State Sen. Vincent Sheheen, Democratic candidate for governor, will announce Tuesday a series of proposals aimed at improving the state's embattled child-welfare agency, according to his campaign.
Sheheen's plan includes pushing for more state money for the Department of Social Services in the state budget, which now resides in the Senate. If elected governor, Sheheen also would ask for an agency-wide audit of Social Services.
One of Republican Gov. Nikki Haley's Cabinet agencies, Social Services has come under fire in recent months following questions from child-welfare advocates, former Social Services employees, coroners and others about whether the agency has ignored cases of abuse and neglect leading, in some cases, to children dying. Lawmakers are awaiting the outcome of a S.C. Legislative Audit Council review of the agency.
A bi-partisan Senate panel has been conducting hearings on the agency this year, but Social Services director Lillian Koller has not testified yet. Koller had a stroke in December and has been under doctor's orders not to testify until her health improves.
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Koller is expected to testify Wednesday.
Haley's office has defended Social Services, saying under Koller's leadership, the agency has improved.
“Governor Haley appointed Lillian Koller from Hawaii, where she had just been named Public Official of the Year," said Doug Mayer, the governor's spokesman. "Since then, South Carolina has seen a rise in adoptions by 11 percent and a decline in child fatalities by 25 percent. She is committed every day to improving the lives of our children.”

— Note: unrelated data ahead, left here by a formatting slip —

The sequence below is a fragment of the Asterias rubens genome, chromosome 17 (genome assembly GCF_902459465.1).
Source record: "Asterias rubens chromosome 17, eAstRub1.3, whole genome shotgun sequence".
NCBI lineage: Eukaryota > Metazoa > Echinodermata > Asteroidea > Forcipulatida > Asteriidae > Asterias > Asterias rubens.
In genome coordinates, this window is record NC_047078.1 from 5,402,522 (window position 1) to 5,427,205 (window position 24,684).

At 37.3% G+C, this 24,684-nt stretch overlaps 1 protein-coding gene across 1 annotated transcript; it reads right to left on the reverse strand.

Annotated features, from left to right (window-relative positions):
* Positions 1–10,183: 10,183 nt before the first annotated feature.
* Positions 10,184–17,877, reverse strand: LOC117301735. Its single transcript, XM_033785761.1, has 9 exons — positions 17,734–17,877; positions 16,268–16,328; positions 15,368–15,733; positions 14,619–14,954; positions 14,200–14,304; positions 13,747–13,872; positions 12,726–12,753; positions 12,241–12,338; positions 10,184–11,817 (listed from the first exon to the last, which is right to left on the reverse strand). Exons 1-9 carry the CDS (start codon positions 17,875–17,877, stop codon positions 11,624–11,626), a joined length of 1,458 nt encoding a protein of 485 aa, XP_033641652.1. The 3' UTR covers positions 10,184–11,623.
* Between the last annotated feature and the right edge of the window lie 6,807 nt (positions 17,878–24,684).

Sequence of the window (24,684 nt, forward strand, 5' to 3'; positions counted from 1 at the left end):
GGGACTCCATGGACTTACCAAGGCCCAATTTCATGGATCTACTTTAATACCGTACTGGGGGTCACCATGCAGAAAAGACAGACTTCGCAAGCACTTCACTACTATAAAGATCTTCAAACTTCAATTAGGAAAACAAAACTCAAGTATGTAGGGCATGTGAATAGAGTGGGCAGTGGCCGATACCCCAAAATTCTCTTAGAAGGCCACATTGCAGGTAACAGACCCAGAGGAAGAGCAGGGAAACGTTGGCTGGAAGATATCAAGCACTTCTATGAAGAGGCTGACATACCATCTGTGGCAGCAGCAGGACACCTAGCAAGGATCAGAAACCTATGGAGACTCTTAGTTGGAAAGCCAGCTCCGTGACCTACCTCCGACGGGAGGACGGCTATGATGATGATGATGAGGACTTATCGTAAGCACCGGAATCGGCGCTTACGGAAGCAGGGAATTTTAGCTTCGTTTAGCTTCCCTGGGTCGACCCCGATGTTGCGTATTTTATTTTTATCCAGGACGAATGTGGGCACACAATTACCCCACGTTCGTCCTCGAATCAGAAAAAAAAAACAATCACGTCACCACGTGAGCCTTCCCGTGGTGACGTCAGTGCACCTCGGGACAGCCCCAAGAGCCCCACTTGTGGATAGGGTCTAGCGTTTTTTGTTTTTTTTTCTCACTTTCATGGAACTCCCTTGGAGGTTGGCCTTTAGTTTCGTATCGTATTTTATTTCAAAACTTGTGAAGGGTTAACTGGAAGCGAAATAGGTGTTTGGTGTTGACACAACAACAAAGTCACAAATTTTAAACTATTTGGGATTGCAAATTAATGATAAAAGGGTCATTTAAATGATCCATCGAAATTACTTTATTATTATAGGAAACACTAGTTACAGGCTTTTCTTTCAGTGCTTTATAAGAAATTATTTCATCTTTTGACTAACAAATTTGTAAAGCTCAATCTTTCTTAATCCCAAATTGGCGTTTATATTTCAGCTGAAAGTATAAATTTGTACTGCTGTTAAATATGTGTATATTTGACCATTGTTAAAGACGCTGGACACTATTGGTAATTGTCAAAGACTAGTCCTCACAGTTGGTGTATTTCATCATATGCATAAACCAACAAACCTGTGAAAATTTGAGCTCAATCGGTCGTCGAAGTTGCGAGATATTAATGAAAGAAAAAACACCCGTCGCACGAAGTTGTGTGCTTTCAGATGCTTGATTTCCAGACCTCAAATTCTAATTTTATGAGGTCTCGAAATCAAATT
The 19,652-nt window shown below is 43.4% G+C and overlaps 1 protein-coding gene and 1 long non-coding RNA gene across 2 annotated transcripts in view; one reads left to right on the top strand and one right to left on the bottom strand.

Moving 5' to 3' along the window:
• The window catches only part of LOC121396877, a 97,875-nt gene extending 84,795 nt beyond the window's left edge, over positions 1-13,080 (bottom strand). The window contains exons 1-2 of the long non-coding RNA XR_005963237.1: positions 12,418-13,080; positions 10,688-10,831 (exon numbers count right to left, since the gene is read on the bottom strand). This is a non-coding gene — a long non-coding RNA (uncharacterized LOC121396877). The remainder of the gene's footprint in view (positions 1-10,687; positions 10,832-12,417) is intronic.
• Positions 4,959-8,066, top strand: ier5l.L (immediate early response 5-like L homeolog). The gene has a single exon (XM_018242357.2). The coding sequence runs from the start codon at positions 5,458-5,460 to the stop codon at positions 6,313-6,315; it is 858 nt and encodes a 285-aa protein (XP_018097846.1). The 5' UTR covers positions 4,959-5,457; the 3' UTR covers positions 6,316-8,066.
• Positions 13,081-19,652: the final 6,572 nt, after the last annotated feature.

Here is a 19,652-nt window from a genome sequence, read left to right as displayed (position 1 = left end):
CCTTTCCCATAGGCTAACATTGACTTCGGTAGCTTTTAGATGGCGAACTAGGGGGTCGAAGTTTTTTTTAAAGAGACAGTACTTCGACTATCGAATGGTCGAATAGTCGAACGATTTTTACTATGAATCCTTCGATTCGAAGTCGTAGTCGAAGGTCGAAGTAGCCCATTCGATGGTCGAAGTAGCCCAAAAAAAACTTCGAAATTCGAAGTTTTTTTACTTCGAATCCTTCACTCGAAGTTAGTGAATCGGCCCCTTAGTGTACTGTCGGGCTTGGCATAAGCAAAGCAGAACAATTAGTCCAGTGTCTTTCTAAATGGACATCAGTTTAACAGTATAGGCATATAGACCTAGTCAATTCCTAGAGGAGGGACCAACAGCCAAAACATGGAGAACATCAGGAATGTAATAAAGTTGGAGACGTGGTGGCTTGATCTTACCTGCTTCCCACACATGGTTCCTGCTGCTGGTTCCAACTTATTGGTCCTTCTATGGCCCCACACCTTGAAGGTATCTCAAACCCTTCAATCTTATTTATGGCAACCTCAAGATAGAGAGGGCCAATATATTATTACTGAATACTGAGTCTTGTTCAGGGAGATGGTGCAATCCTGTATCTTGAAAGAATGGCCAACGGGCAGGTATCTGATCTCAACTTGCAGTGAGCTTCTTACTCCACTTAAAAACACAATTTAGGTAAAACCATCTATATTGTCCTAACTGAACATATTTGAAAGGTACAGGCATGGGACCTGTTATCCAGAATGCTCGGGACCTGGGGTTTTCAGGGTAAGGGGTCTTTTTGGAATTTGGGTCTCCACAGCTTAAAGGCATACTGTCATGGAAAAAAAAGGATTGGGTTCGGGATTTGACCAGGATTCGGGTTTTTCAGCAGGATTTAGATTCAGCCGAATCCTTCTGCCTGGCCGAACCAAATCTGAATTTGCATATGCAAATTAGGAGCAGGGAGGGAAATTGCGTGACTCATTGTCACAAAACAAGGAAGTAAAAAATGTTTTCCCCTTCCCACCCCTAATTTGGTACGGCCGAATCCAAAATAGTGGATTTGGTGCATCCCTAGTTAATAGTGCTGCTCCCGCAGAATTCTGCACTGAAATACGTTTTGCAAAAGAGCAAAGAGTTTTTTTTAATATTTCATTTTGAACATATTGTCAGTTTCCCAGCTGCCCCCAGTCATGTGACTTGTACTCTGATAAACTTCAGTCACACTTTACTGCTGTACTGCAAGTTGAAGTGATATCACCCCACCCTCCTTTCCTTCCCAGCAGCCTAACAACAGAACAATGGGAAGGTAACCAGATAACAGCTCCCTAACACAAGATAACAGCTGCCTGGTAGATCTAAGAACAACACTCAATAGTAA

In response to Sheheen's plan for Social Services on Tuesday, Haley's campaign spokesman Rob Godfrey called Sheheen a hypocrite for "talking about family welfare issues" when he previously, as a defense attorney, defended clients accused of criminal domestic violence and other crimes.
After hearing testimony about children in the Social Services system who had repeatedly been abused and later died, Sheheen last month called for Haley to fire Koller.
Sheheen, according to his campaign, wants to double the size of the S.C. Law Enforcement Division Special Victims Unit, improve and increase training for Social Services staff in identifying cases of abuse, and expand programs for foster children, including mentoring for children aging out of foster care and transitional housing for young adults.
Sheheen also plans to introduce a bill that would create whistle-blower protections for employees of the Department of Social Services who report problems within the agency.
Legislation not already introduced likely will need widespread support to have a chance of passing.
All bills die in June at the end of the General Assembly's legislative session. Bills that have not moved from one chamber to the other by May 1 are unlikely to pass. The S.C. House has taken off until April 29. The Senate also is taking off Thursday through next week.